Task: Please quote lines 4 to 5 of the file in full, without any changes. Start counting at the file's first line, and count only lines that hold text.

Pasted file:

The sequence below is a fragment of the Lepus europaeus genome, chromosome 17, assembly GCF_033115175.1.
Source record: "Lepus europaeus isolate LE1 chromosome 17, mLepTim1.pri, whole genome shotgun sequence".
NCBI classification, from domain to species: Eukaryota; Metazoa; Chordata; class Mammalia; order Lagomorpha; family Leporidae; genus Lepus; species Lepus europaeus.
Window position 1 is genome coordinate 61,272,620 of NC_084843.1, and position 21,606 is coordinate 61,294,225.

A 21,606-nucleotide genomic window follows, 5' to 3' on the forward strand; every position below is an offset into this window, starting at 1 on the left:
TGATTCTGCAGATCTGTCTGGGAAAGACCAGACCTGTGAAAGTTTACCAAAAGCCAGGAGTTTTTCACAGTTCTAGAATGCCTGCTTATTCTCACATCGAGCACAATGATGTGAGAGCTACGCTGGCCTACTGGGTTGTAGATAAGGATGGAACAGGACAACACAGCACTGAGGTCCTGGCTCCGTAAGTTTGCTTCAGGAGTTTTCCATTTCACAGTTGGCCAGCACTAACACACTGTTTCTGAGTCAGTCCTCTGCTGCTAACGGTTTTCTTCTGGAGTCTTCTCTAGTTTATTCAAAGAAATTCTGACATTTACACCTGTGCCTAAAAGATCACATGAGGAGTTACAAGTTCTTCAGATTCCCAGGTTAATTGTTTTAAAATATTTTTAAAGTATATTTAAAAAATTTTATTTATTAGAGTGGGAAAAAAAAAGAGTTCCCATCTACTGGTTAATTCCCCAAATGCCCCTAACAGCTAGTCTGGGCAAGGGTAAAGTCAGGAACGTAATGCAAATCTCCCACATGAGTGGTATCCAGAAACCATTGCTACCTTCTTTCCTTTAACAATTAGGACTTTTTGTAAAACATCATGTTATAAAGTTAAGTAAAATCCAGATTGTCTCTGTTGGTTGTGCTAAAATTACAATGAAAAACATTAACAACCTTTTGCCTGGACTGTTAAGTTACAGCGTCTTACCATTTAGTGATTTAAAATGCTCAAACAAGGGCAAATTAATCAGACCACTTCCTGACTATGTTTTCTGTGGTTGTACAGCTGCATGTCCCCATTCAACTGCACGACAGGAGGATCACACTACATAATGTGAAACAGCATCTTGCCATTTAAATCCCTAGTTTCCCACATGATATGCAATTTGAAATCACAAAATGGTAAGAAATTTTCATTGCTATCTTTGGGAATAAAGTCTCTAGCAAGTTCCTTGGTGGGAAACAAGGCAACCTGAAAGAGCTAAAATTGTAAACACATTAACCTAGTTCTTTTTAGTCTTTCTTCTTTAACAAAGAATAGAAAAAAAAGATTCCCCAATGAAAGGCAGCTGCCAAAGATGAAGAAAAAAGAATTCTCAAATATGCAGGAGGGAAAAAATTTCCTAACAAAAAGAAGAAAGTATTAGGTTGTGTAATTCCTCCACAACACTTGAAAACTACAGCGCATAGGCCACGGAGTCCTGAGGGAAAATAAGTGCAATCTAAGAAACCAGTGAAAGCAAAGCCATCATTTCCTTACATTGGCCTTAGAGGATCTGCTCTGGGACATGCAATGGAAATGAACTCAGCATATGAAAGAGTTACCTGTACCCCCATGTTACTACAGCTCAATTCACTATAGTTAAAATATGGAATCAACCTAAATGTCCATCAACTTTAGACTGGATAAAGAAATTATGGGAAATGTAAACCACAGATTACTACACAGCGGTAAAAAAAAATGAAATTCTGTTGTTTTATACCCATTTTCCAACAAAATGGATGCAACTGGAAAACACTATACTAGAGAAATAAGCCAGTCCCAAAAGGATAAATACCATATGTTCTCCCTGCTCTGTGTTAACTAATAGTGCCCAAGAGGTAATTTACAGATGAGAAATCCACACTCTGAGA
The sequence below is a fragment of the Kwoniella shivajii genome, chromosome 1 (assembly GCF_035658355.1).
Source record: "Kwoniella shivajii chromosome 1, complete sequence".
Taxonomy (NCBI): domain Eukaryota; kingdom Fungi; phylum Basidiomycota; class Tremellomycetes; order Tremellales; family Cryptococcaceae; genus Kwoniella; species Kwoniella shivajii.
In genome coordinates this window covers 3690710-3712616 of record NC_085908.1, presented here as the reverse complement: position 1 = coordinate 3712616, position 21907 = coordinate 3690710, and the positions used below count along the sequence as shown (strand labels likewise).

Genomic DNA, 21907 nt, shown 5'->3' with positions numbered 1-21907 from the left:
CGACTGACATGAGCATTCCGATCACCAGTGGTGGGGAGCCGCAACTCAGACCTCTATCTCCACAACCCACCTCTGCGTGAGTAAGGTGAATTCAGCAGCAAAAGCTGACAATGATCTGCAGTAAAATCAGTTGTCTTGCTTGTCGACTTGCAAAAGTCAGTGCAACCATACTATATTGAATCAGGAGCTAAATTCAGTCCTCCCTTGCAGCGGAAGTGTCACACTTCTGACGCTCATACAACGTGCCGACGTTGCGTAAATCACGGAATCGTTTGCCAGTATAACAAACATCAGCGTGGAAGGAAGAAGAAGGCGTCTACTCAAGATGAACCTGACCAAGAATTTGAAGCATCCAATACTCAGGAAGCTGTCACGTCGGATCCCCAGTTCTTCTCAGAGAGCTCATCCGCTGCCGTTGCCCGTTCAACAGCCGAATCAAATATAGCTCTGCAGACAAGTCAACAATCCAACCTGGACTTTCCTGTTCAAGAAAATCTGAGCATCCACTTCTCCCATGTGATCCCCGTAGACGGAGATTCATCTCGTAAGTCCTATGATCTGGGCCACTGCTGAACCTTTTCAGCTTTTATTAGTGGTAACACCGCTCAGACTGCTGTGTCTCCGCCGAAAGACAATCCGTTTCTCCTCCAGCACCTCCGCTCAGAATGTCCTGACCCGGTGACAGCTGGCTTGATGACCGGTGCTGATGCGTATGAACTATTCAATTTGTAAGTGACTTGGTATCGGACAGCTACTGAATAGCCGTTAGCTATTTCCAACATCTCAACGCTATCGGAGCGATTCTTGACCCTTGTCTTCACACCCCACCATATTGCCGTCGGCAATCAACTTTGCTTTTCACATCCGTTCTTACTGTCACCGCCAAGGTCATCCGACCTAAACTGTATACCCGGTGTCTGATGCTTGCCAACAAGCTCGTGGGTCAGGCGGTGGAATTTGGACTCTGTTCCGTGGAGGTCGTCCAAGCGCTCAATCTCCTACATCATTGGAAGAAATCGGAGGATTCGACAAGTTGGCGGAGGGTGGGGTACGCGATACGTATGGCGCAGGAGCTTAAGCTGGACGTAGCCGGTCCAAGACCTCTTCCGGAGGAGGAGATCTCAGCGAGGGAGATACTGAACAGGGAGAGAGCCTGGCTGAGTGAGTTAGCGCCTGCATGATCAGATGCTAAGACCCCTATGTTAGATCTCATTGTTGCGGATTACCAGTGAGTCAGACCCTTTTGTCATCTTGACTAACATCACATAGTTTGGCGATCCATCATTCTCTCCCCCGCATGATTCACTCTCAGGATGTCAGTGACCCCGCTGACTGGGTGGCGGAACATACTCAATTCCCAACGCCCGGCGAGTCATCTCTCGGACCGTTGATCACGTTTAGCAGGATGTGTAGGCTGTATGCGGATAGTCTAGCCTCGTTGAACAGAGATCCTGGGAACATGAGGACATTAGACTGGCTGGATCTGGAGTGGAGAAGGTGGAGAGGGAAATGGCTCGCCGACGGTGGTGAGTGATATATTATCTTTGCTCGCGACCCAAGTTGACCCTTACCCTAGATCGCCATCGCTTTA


Window position 1 is genome coordinate 61,272,620 of NC_084843.1, and position 21,606 is coordinate 61,294,225.

A 21,606-nucleotide genomic window follows, 5' to 3' on the forward strand; every position below is an offset into this window, starting at 1 on the left: